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Salman Rushdie

Uploaded by ritchied on May 11, 2000

There have been very few writers who have been dogged by controversy throughout their careers. Some have been persecuted in less enlightened times such as Mark Twain, and some have been ridiculed by the press like Edgar Allan Poe. Yet, Salman Rushdie was the first author in the free world to have been pursued from across continents and forced into hiding because of a death sentence by a foreign government. To say Salman Rushdie is a very controversial writer in today’s society would be a gross understatement. Rushdie in fact could be considered the ideal poster boy for absolute freedom of the press. It is not that Rushdie prides himself on being rebellious, he simply presents his ideas bluntly and it just so happens that his ideas address extremely volatile topics such as the Islam religion. Rushdie’s philosophy was eloquently put when he wrote, “What is freedom of expression? Without the freedom to offend, it ceases to exist.” Contrary to many great authors, Rushdie did not endure a traumatic childhood, suffer from alcohol addiction, or live with chronic depression. Instead, Rushdie actually had what many would view as a close to perfect upbringing. Rushdie was born in 1947 to a middle-class Moslem family in the great city of Bombay, India. His paternal grandfather was an Urdu poet, and his father a Cambridge educated businessman. At the age of fourteen, Rushdie was sent to Rugby School in England where he excelled in his studies. Rushdie went on to continue his studies at King's College, Cambridge, where he studied history. After graduating in 1968 he worked for a time with television in Pakistan as an actor with the theatre group at Oval House in Kennington. Then, from 1971 to 1981 Rushdie earned his living by working intermittently as a freelance advertising copywriter for Ogilvy and Mather and Charles Barker. Rushdie eventually began his literary career in 1975 when he made his debut with Grimus, a sort of fantastical science fiction novel based on the twelfth century Sufi poem “The Conference of Birds”. Grimus however received little fame and Rushdie truly broke into the literary world with his second novel Midnight’s Children, in 1981, which won him the Booker prize and international fame. This novel began his controversial persona as well. The novel is a comic allegory of Indian history that revolves around the life of its narrator, Saleem Sinai, and the one thousand...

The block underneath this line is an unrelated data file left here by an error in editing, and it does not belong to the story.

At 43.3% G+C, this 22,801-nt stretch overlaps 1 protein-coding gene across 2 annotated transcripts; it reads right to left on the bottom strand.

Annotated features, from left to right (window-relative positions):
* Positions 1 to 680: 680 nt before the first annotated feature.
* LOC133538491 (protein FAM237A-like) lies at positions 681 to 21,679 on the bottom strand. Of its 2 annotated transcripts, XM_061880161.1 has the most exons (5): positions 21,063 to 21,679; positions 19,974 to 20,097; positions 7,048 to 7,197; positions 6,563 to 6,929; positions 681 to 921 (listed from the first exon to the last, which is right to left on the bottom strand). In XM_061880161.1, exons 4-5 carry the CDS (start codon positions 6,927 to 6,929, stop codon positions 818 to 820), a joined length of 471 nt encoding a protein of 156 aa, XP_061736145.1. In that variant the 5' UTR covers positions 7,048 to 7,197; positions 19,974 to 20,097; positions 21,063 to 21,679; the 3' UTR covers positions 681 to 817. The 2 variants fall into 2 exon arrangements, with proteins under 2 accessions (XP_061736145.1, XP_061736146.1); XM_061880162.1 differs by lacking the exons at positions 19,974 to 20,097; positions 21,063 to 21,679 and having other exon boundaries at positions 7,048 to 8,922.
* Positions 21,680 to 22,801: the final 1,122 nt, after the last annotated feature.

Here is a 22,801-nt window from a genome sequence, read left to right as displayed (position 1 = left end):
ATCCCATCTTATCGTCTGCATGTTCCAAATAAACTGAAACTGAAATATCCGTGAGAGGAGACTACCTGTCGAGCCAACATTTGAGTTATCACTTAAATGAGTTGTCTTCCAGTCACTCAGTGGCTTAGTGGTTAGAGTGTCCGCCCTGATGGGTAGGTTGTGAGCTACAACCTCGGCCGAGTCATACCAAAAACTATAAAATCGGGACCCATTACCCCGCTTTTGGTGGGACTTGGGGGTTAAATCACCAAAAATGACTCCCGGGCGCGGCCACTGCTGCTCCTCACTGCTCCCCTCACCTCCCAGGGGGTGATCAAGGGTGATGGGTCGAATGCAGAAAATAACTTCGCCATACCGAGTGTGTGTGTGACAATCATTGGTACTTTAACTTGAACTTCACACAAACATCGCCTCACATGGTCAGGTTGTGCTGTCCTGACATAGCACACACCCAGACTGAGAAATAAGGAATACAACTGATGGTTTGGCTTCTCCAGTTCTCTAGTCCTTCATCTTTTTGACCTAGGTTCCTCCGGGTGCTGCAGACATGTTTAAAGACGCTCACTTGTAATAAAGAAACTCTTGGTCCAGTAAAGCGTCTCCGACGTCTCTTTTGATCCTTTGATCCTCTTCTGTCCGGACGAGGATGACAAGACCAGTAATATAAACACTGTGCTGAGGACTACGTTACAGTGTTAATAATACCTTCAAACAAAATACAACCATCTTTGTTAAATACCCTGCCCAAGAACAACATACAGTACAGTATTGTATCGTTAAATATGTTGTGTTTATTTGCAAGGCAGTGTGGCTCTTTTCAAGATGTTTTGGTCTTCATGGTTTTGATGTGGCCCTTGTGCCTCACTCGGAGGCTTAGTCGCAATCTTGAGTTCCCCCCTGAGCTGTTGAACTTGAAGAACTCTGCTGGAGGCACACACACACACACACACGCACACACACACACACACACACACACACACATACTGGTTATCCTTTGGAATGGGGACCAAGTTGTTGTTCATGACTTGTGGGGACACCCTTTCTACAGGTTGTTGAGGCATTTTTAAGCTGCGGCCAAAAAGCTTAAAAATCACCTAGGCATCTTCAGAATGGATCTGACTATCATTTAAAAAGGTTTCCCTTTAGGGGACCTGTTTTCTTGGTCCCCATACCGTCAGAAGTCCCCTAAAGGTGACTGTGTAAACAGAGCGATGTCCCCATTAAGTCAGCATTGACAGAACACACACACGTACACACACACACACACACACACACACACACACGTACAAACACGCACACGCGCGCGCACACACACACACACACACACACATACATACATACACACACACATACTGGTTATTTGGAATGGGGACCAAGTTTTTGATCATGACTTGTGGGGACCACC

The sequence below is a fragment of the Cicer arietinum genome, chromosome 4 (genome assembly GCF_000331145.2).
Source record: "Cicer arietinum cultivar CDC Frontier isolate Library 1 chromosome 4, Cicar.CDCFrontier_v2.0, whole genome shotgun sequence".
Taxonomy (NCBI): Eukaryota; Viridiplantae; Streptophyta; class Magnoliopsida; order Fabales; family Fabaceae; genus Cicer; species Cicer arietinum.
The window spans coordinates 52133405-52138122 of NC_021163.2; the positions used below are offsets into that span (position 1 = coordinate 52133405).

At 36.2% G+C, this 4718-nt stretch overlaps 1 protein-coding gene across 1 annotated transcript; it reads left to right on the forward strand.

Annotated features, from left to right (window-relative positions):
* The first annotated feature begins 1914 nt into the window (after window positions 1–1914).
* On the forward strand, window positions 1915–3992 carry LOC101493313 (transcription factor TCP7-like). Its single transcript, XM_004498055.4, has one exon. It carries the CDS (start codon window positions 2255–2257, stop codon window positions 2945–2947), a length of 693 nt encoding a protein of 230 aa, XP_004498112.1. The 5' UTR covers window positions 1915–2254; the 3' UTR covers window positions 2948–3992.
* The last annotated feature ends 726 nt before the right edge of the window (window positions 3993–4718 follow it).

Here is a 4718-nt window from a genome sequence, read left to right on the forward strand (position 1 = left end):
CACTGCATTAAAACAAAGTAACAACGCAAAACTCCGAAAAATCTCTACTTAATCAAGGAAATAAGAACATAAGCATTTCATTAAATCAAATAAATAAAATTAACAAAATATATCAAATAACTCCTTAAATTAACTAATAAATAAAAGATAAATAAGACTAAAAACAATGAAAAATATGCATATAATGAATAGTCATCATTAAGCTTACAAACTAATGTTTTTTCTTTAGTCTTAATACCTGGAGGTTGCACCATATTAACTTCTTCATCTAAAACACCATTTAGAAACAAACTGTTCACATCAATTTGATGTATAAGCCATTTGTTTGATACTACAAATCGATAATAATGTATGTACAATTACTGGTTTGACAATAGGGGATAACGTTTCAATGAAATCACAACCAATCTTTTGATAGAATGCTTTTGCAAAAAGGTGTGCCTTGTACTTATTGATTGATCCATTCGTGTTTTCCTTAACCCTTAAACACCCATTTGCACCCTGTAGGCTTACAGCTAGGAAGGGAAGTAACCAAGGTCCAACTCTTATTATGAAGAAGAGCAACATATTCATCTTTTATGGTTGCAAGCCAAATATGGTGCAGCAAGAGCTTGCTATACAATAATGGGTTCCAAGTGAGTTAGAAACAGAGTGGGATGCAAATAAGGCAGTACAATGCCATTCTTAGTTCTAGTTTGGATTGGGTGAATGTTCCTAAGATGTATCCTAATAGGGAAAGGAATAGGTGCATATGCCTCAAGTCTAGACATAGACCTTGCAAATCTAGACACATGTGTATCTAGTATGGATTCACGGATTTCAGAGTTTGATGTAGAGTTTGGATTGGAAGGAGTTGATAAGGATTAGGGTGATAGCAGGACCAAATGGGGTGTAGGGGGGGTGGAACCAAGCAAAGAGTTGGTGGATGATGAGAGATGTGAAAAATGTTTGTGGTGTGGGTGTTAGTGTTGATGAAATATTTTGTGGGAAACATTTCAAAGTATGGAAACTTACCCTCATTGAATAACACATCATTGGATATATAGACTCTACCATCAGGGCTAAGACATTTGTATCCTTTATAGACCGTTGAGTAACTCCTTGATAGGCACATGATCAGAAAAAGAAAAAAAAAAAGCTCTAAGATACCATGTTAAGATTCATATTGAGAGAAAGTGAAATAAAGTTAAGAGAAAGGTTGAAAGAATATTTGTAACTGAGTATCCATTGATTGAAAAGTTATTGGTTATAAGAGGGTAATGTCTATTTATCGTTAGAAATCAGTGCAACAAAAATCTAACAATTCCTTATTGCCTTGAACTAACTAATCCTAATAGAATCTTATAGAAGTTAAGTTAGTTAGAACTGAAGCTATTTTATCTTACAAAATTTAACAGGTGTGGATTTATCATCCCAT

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Uploaded by:   ritchied

Date:   05/11/2000

Category:   Biographies

Length:   3 pages (703 words)

Views:   2053

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